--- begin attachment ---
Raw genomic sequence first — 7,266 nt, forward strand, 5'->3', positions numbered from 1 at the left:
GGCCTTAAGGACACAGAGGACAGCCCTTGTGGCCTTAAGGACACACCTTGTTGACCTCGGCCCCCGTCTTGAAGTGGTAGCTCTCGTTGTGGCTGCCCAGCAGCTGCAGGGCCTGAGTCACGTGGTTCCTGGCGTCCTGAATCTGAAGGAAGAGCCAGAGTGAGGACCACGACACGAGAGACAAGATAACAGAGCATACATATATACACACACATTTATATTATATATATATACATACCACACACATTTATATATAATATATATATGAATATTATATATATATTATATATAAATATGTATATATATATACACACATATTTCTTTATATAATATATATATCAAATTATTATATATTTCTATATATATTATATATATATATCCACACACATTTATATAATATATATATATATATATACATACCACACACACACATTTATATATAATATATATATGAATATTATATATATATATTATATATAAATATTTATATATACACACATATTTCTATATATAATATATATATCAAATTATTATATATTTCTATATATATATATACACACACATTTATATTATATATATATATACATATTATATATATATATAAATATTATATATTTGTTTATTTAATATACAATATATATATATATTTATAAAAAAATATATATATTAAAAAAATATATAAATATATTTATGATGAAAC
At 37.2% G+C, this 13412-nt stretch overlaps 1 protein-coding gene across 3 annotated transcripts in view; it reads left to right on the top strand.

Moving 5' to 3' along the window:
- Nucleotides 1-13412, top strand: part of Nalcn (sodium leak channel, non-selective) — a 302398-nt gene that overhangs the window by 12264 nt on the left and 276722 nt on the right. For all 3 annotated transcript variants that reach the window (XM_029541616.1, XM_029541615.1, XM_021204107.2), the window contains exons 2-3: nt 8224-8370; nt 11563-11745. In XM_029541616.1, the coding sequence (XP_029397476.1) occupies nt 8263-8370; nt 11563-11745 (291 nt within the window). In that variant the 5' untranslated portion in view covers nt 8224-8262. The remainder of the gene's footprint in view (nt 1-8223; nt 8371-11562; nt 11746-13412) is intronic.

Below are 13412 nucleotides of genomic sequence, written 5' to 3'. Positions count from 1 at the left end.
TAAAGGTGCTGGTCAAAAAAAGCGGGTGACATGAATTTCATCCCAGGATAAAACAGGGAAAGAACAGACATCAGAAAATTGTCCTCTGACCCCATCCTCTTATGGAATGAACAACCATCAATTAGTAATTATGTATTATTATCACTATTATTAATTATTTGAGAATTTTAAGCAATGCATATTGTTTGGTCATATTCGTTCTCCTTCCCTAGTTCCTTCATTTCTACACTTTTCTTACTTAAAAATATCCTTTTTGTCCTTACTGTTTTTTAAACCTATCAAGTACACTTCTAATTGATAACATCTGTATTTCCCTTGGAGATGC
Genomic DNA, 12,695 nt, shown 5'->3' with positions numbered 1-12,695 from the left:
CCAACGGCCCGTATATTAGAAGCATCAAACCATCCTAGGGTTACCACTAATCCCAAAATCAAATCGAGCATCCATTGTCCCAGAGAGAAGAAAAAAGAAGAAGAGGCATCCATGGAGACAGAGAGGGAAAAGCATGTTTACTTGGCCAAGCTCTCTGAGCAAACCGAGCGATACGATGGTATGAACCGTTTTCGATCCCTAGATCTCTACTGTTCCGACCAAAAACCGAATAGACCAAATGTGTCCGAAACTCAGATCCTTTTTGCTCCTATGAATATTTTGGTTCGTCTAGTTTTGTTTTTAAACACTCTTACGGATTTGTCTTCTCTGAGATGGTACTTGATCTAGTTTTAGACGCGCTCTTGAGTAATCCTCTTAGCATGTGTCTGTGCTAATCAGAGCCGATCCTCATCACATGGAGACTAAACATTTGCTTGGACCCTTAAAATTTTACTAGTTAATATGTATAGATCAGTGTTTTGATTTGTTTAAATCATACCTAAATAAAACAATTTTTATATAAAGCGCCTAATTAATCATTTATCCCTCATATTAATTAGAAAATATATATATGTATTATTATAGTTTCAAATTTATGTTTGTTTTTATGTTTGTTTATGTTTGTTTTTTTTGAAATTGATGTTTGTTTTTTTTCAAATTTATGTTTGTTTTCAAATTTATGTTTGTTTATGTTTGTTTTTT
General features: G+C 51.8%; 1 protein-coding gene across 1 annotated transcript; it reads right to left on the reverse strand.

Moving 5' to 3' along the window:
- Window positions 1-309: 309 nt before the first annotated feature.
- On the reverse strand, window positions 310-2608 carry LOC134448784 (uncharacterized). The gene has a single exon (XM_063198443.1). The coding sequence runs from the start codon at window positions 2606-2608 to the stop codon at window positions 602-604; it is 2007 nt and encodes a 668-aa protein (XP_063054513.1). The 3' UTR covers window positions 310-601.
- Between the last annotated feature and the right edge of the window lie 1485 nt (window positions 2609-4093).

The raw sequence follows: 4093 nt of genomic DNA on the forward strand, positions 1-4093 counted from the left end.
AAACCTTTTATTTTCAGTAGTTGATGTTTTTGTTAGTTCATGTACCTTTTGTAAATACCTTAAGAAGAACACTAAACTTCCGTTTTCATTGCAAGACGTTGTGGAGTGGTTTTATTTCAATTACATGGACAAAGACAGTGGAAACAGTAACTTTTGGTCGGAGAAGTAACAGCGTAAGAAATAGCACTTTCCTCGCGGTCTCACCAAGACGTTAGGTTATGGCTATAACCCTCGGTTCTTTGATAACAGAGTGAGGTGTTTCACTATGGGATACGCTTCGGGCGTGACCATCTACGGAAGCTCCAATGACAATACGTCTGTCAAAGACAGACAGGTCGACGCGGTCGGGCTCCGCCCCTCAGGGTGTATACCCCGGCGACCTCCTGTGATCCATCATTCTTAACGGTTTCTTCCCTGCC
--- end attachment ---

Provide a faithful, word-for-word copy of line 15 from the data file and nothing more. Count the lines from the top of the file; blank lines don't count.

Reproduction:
The raw sequence follows: 4093 nt of genomic DNA on the forward strand, positions 1-4093 counted from the left end.